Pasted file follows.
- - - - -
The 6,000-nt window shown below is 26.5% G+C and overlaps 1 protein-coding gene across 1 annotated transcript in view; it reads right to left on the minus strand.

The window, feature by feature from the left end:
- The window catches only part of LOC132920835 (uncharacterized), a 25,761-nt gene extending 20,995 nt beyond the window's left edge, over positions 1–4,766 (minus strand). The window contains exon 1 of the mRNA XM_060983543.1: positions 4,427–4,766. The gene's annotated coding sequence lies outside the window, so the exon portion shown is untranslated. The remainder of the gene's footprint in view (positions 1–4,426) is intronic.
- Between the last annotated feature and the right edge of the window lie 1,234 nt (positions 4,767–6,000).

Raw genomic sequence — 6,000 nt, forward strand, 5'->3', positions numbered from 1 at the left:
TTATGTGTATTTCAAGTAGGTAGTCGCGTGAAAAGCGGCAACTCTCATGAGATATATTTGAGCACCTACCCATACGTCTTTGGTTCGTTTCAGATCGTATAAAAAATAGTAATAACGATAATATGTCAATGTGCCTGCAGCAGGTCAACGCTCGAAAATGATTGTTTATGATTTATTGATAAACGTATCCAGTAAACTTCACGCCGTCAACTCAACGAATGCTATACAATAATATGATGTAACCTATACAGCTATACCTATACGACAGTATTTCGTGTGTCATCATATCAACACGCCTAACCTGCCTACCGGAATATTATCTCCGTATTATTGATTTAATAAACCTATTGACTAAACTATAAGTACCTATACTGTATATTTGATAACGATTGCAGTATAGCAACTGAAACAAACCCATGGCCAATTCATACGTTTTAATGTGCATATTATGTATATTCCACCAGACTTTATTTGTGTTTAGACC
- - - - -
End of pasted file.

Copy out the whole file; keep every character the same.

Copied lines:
The 6,000-nt window shown below is 26.5% G+C and overlaps 1 protein-coding gene across 1 annotated transcript in view; it reads right to left on the minus strand.

The window, feature by feature from the left end:
- The window catches only part of LOC132920835 (uncharacterized), a 25,761-nt gene extending 20,995 nt beyond the window's left edge, over positions 1–4,766 (minus strand). The window contains exon 1 of the mRNA XM_060983543.1: positions 4,427–4,766. The gene's annotated coding sequence lies outside the window, so the exon portion shown is untranslated. The remainder of the gene's footprint in view (positions 1–4,426) is intronic.
- Between the last annotated feature and the right edge of the window lie 1,234 nt (positions 4,767–6,000).

Raw genomic sequence — 6,000 nt, forward strand, 5'->3', positions numbered from 1 at the left:
TTATGTGTATTTCAAGTAGGTAGTCGCGTGAAAAGCGGCAACTCTCATGAGATATATTTGAGCACCTACCCATACGTCTTTGGTTCGTTTCAGATCGTATAAAAAATAGTAATAACGATAATATGTCAATGTGCCTGCAGCAGGTCAACGCTCGAAAATGATTGTTTATGATTTATTGATAAACGTATCCAGTAAACTTCACGCCGTCAACTCAACGAATGCTATACAATAATATGATGTAACCTATACAGCTATACCTATACGACAGTATTTCGTGTGTCATCATATCAACACGCCTAACCTGCCTACCGGAATATTATCTCCGTATTATTGATTTAATAAACCTATTGACTAAACTATAAGTACCTATACTGTATATTTGATAACGATTGCAGTATAGCAACTGAAACAAACCCATGGCCAATTCATACGTTTTAATGTGCATATTATGTATATTCCACCAGACTTTATTTGTGTTTAGACC